Popular media and ‘excessive daytime sleepiness’: a study of rhetorical authority in medical sociology


Address for correspondence: Steve Kroll-Smith, Department of Sociology, University of North Carolina at Greensboro, Greensboro, NC 27402, USA e-mail: s_krolls@uncg.edu


Abstract Problem sleepiness is emerging as a medical problem in the US and Britain. Though an increasingly salient complaint, clinical medicine is only peripherally involved in the diagnosis and treatment of sleep troubles. Paramount in shaping public perceptions and experiences of sleep are the popular media. The apparent chasm between self-reported sleep troubles and the routine medical gaze is the point of departure for this inquiry. Aided by the idea of rhetorical authority, a case is made for the conspicuous influence of newspapers, magazines and the Internet in shaping a persuasive cultural directive to become conscious of soporific states and their possible deleterious consequences. Attending to this cultural directive, a growing number of people are self-diagnosing with a novel sleep disorder, excessive daytime sleepiness. The increasing significance of popular culture in the creation of medical troubles summons an alternative version of medical sociology. A limited case for this claim is made by revisiting two key ideas in this field: naming diseases and the classic distinction between illness and disease.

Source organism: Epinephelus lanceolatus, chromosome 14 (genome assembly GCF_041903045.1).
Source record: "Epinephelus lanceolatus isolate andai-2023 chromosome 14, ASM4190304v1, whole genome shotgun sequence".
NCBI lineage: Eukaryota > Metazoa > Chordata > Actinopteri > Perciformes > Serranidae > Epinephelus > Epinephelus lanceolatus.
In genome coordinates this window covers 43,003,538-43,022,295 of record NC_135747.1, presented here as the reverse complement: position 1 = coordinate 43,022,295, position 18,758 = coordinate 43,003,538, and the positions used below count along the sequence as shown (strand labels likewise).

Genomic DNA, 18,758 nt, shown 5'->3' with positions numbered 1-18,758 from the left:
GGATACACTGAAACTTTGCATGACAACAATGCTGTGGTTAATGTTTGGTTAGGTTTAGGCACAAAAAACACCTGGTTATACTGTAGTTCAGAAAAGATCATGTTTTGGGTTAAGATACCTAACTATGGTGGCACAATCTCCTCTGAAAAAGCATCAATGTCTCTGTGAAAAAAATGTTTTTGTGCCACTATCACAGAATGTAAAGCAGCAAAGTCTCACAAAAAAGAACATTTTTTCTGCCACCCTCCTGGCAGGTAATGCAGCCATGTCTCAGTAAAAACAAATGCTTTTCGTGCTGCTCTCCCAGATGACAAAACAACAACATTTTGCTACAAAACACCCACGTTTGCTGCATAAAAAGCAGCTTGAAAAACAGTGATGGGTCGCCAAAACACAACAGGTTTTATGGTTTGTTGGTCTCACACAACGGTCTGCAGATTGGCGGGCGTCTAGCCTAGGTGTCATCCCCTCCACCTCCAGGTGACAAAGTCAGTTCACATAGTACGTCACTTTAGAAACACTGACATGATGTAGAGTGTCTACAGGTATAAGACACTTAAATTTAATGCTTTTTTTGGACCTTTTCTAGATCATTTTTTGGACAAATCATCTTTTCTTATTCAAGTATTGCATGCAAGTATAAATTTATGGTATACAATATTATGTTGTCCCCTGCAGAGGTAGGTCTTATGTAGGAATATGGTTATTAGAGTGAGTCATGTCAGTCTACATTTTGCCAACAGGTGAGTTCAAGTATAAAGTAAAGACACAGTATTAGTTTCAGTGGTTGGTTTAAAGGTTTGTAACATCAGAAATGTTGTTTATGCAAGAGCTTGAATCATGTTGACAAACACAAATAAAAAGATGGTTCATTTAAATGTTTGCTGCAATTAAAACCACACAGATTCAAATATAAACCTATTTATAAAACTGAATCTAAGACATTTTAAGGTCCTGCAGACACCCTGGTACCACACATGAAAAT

The National Sleep Foundation (NSF) recently disclosed that 69 per cent of Americans report experiencing sleep problems, though only four per cent have sought advice or treatment from a doctor or healthcare provider. Nearly 100 million Americans complain of insomnia symptoms, but only six per cent are diagnosed with insomnia by doctors, and only half of those receive treatment for the disorder. Moreover, 40 per cent of adult Americans experience intense sleepiness at least once during the course of the day. Slightly more than half of the US adult population report driving while drowsy; one in five (19%) admit to dozing off behind the wheel (NSF 2001)1.